If you are still thinking that financial planning is exclusively for the rich, you may just want to switch your mind on that now.
It is a truth that financial planning is even more important for the individual with an average income than it is for someone who earns a very high income.
The case is this: an average individual has to build his income stretch to cover many needs, and normally there is little cash left each month after paying all the bills and loan.
Hence, it is wise to say that financial planning can assist you in a number of ways, among them are:
– Financial planning can assist you set up beneficial use of your present income and savings. By having every household’s outlay budgeted and a savings blueprint drawn up, it should help you spend your cash wisely and effectively.
– It can contend the effects of inflation on your savings by having your savings invested in an investment vehicle that pays higher returns than the normal bank account, it will add in a couple of muscle to your savings and help you achieve your financial goals in a shorter term of time.
– It can thrust you to take advantage of savings and investment options that exist now, but may not be available later.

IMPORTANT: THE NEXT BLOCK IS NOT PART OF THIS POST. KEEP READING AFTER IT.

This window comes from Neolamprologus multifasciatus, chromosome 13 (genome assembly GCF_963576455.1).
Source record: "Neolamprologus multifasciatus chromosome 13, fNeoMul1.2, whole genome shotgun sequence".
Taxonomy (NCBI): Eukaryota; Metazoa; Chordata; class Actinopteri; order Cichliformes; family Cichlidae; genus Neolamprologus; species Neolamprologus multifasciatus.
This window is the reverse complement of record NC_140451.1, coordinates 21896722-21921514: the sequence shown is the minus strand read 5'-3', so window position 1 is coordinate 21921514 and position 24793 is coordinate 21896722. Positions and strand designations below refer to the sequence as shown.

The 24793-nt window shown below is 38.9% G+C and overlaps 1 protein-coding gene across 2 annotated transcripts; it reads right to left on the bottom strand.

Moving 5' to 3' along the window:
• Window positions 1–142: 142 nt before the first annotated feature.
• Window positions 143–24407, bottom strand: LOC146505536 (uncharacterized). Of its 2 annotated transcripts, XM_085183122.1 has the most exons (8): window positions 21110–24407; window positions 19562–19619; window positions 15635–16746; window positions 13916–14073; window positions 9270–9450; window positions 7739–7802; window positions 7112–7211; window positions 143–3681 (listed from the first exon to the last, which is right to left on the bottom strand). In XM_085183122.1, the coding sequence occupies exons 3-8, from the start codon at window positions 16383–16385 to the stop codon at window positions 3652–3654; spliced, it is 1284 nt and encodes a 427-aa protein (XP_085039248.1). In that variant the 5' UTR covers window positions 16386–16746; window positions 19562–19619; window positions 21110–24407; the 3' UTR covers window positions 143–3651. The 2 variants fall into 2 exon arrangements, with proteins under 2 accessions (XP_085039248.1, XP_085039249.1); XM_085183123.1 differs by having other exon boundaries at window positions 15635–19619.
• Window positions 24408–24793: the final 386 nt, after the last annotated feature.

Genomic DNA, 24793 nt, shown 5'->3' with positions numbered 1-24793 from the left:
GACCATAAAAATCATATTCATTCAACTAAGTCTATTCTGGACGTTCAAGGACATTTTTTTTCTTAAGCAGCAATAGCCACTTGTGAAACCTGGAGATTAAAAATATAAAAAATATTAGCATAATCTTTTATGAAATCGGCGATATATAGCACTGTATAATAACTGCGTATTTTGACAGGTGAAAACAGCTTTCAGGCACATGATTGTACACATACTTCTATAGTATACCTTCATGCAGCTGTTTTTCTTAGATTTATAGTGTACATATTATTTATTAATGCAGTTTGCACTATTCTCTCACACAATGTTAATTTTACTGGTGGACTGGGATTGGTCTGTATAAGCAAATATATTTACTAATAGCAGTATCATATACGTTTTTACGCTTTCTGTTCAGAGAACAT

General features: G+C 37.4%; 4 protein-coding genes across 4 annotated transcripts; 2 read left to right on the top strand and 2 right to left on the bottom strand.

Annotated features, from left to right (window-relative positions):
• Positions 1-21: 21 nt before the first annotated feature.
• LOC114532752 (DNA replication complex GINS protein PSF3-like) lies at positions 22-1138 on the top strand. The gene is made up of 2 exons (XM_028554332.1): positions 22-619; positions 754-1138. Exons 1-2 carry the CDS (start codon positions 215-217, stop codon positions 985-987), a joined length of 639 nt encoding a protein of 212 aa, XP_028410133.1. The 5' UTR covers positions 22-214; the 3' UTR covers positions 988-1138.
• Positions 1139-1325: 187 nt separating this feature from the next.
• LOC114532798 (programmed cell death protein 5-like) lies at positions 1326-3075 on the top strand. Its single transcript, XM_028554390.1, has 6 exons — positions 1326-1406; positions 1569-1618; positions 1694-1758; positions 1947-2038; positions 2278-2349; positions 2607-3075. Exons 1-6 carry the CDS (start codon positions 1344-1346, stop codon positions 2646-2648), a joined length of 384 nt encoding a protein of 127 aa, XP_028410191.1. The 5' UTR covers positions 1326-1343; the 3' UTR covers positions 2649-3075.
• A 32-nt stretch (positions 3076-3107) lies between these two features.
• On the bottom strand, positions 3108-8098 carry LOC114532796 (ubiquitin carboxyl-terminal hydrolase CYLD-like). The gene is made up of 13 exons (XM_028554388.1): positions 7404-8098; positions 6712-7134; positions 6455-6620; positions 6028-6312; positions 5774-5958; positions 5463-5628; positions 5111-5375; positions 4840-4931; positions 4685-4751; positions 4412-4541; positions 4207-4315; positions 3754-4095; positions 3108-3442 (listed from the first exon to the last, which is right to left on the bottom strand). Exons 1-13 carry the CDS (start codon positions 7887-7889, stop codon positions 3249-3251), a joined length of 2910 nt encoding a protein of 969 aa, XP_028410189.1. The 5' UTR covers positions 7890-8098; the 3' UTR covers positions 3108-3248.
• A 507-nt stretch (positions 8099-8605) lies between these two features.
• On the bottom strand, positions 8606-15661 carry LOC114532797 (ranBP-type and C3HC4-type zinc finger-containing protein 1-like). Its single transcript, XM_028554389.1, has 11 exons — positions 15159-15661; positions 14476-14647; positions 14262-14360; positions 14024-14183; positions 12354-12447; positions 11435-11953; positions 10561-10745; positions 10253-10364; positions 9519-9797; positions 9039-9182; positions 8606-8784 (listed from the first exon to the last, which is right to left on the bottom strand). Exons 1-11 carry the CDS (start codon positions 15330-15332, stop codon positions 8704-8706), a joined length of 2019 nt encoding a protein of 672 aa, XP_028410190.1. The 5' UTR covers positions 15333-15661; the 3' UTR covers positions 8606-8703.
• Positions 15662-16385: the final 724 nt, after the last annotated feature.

For example, you want to put in some of your savings in a particular unit trust fund that pays good returns. However, the fund’s approved size is fixed and the units are easily snapped up up by investors. Now, if you were to maintain some extra money and buy some of these unit trusts before they are all taken up, you will hopefully make your cash work for you through future gains from this investment.
– Finally, financial planning helps you identify the expected sources and total of your retirement income.
The key here is to START NOW!
By starting your retirement planning now (not later!), you can measure how much cash you will require to maintain your current lifestyle and where this money will come from.
Many individuals, specifically those who have just started working, often put their retirement planning on the back burner for reasons such as “I just started work” and “Oh, I am still young”.
Many, however, fall short to realize that by starting early to save for retirement, you will be able to save and put in more due to the concept of “compounding interest”, provided that you invest your savings wisely.
perhaps you do not want to wait till the age of 65 to retire. For all you know, by the age of 40, you might possess already reached your financial freedom and do not have to worry about getting up early to clock in or work till late hours because there are deadlines to meet.
You can then commence a business or alternative job that does not involve clocking in and reporting to your employer, especially if that person is other than you!
For more information about Financial Planning, please check out http://www.easypersonalfinance.com